Jessie's Grove Winery
Old-vine Zinfandels are admittedly a favorite of ours.
At first glance, the new Jessie’s Grove Winery in Lodi could be counted among the new wave wineries that have sprouted up during the past decade, entities that have ridden the crest of popularity that has fueled the wine industry’s remarkable growth.
A closer look would, however, reveal a number of dissimilarities between Jessie’s Grove and her more pretentious peers. The simple fact that the 320 acres (mostly planted in Zinfandel and Chardonnay) that comprise Jessie’s Grove Winery has been in the same family since the 1860’s, sets Jessie’s Grove apart and that fact is just the tip of the proverbial iceberg.
Jessie’s Grove, named after a spectacular 32-acre oak grove on the property, is indeed a family affair, with the winery’s three principals closely related. President Nick Sikeotis is married to his partner Greg Burns’ sister. Burns serves as head grower and winemaker and is assisted at the winery by his sister, Joline Meyer, who handles all books and related matters for the growing concern.
Nick Sikeotis explains that he was a successful bonds trader a few years ago, making a good deal of money. Only trouble was that his job was located in Los Angeles and necessitated a very early weekly Monday morning flight to be at work. He would return to Lodi on Thursday night, but the ordeal was a grind on his lifestyle.
Sikeotis loved Lodi and its surrounding area where he had spent his entire life. His family’s longtime wine property was always a consideration and at one point during 1996, he approached his brother-in-law Greg Burns, who was then a general contractor. The two agreed that the wine business was very kind to a number of people and so decided to pursue their dream of starting their own winery.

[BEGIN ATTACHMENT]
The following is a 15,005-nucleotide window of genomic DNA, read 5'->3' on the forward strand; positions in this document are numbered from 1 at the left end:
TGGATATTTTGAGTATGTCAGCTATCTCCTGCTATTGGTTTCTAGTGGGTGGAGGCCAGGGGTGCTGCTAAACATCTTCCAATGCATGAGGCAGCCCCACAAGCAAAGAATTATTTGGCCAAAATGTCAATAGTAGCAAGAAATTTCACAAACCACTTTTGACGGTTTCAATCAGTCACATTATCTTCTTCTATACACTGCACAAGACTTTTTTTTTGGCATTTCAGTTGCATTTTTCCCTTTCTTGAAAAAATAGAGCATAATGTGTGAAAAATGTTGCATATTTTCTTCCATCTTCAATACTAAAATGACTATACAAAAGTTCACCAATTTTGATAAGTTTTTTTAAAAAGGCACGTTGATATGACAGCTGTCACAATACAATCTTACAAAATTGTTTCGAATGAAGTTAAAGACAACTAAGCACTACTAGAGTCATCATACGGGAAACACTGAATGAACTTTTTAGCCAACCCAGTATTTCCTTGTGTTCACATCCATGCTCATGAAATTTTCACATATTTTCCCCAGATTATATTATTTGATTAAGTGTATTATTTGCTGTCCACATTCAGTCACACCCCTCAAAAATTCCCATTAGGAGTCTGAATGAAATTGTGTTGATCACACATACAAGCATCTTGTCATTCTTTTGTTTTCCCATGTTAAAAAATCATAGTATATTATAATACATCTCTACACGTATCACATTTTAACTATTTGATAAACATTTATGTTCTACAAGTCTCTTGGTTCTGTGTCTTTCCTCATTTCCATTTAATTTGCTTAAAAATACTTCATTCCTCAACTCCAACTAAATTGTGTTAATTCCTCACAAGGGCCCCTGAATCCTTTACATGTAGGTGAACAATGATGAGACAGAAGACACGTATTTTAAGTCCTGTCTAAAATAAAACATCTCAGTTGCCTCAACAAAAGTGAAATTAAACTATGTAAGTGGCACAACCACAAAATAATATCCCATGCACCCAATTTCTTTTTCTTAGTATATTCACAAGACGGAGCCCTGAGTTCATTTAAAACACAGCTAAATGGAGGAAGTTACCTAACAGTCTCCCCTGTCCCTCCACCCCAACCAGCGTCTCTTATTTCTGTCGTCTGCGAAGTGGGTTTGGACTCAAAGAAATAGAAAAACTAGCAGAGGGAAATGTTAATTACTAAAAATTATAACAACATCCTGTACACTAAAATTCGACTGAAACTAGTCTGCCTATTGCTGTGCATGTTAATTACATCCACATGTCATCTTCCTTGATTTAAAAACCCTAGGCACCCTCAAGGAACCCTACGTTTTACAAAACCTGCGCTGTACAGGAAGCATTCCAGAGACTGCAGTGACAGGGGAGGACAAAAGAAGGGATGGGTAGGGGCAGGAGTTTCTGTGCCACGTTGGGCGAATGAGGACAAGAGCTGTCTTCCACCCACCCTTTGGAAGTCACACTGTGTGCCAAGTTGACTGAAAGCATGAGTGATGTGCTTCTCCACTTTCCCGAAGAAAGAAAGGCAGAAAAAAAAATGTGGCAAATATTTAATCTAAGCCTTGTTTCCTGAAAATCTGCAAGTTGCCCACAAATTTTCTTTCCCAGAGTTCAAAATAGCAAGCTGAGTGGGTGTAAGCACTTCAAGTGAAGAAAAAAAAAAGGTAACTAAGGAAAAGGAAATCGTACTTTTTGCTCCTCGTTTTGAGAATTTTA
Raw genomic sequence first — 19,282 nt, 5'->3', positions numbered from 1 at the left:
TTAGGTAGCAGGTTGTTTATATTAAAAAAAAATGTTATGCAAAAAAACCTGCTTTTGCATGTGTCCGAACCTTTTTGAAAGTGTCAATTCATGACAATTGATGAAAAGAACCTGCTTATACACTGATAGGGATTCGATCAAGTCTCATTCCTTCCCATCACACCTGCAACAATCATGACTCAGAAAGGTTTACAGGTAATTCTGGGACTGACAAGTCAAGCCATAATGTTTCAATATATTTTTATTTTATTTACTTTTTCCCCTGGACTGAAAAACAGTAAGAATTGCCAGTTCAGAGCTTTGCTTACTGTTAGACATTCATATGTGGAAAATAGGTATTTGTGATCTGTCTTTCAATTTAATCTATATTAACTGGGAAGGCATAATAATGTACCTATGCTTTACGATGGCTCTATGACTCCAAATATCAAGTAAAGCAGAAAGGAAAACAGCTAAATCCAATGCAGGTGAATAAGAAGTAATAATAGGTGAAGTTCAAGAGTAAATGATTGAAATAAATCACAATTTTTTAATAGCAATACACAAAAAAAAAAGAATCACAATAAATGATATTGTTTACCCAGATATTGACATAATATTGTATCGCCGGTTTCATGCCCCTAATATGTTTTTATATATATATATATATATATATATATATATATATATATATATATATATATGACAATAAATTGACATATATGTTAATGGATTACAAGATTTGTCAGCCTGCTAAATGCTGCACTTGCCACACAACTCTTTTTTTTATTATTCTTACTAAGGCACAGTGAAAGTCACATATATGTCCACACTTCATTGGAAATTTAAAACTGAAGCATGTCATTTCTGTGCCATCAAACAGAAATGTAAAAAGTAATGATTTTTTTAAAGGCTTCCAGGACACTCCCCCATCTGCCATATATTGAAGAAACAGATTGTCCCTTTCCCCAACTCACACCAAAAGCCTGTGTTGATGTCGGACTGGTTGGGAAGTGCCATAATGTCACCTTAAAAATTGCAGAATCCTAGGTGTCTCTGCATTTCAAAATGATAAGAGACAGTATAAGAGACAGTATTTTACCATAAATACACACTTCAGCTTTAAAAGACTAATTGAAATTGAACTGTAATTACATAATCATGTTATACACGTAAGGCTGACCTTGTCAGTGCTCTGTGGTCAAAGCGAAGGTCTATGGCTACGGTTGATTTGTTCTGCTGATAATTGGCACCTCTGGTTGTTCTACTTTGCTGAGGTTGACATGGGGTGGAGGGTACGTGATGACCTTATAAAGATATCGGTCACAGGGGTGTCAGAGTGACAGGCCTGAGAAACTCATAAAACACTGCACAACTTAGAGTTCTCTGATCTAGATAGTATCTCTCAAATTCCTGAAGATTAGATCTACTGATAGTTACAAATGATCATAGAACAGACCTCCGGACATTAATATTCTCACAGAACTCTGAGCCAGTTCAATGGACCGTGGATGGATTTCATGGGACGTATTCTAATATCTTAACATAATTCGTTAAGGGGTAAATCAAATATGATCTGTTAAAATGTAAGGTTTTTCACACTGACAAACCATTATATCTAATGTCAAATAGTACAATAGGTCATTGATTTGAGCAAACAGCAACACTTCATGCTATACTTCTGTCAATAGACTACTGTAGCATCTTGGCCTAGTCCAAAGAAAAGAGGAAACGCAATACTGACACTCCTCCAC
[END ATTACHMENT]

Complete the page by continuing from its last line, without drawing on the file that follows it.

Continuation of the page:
Lacking any real practical experience in the wine business, Sikeotis then approached venerable wine guru Jerry Mead about a referral who could serve as a wine consultant. Mead, who has since passed away, befriended Sikeotis and found Barry Gnekow (knee-co) to assist the fledgling enterprise. Gnekow held a masters in Enology from UC Davis, consulted for a number of prominent wineries including Smith and Hook, and was perfectly suited to Jessie’s Grove’s needs.
Another salient fact was that the fruit available to the new winery was mostly exceptionally aged vines, some planted as early as the late 1880’s. From the beginning, it was decided that Jessie’s Grove wines would be produced to the highest quality standard, and a unique strategy was devised to insure that quality would be maintained in each vintage.
It was decided that a three-tiered quality control system be installed. First, all grapes from the estate are hand harvested, with only the finest bunches selected. Next, a staff of three again carefully scrutinizes the fruit as it is placed in the bins, once again excluding any imperfect fruit. Finally, the grapes are placed on a slow moving conveyer belt where both Nick Sikeotis, Greg Burns and at least three other individuals again pick out individual clusters, a very time consuming practice.
“While we are still small, this selectivity can be controlled,” Sikeotis offered. “But it really takes a lot of time. Last year we produced about 4,000 total cases. This year our goal is around 5,500. The more we produce, the more time our grape selection process takes. Larger wineries can’t possibly match our type of control system. We use only the very best fruit grown.”
Such attention to detail insures that Jessie’s Grove will be around for quite some time. The old vines designation used on the 2000 release refers to the fact that the original vines for its Westwind Vineyard were planted in 1941, well beyond the 50 year-old mark generally used in the industry. By the way, “Westwind” is named after one of Joline Meyer’s favorite quarter horse mares, a side business that is also located on the family property. Other vineyards are also named after favorite horses.
Jessie’s Grove Winery should be considered a “quality of life” concept by its three principals. It is more than just a business or a pastime, and each has put something intensely personal into its makeup. Jessie’s Grove Winery will be around a long time and its wines will give our Platinum members a real treat.